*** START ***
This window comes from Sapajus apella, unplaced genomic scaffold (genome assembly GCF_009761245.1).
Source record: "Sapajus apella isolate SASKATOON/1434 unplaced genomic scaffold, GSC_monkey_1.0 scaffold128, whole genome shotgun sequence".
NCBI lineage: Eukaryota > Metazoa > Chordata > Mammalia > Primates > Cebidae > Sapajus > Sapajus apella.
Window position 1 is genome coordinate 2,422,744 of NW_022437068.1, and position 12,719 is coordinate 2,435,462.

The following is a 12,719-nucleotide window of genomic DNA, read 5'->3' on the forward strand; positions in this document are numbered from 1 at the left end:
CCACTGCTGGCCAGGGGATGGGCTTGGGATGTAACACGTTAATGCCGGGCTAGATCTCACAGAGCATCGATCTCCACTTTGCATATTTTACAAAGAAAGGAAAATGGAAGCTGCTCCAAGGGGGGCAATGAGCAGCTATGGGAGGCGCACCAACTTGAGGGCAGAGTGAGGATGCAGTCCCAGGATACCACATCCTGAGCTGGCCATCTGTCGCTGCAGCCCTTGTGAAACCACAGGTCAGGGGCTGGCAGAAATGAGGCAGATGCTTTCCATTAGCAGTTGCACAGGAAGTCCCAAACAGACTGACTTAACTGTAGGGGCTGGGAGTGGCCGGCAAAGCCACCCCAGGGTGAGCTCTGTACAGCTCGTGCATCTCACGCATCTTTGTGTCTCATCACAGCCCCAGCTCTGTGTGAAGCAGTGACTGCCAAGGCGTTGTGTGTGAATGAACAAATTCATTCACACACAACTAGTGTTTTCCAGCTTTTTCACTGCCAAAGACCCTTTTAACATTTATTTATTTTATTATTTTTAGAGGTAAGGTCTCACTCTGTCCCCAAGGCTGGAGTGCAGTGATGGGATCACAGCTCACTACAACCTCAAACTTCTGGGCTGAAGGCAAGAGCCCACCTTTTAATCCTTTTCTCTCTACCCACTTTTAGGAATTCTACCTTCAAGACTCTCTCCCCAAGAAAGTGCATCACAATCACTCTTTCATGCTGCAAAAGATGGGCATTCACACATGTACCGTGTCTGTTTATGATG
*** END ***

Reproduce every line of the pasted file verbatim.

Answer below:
This window comes from Sapajus apella, unplaced genomic scaffold (genome assembly GCF_009761245.1).
Source record: "Sapajus apella isolate SASKATOON/1434 unplaced genomic scaffold, GSC_monkey_1.0 scaffold128, whole genome shotgun sequence".
NCBI lineage: Eukaryota > Metazoa > Chordata > Mammalia > Primates > Cebidae > Sapajus > Sapajus apella.
Window position 1 is genome coordinate 2,422,744 of NW_022437068.1, and position 12,719 is coordinate 2,435,462.

The following is a 12,719-nucleotide window of genomic DNA, read 5'->3' on the forward strand; positions in this document are numbered from 1 at the left end:
CCACTGCTGGCCAGGGGATGGGCTTGGGATGTAACACGTTAATGCCGGGCTAGATCTCACAGAGCATCGATCTCCACTTTGCATATTTTACAAAGAAAGGAAAATGGAAGCTGCTCCAAGGGGGGCAATGAGCAGCTATGGGAGGCGCACCAACTTGAGGGCAGAGTGAGGATGCAGTCCCAGGATACCACATCCTGAGCTGGCCATCTGTCGCTGCAGCCCTTGTGAAACCACAGGTCAGGGGCTGGCAGAAATGAGGCAGATGCTTTCCATTAGCAGTTGCACAGGAAGTCCCAAACAGACTGACTTAACTGTAGGGGCTGGGAGTGGCCGGCAAAGCCACCCCAGGGTGAGCTCTGTACAGCTCGTGCATCTCACGCATCTTTGTGTCTCATCACAGCCCCAGCTCTGTGTGAAGCAGTGACTGCCAAGGCGTTGTGTGTGAATGAACAAATTCATTCACACACAACTAGTGTTTTCCAGCTTTTTCACTGCCAAAGACCCTTTTAACATTTATTTATTTTATTATTTTTAGAGGTAAGGTCTCACTCTGTCCCCAAGGCTGGAGTGCAGTGATGGGATCACAGCTCACTACAACCTCAAACTTCTGGGCTGAAGGCAAGAGCCCACCTTTTAATCCTTTTCTCTCTACCCACTTTTAGGAATTCTACCTTCAAGACTCTCTCCCCAAGAAAGTGCATCACAATCACTCTTTCATGCTGCAAAAGATGGGCATTCACACATGTACCGTGTCTGTTTATGATG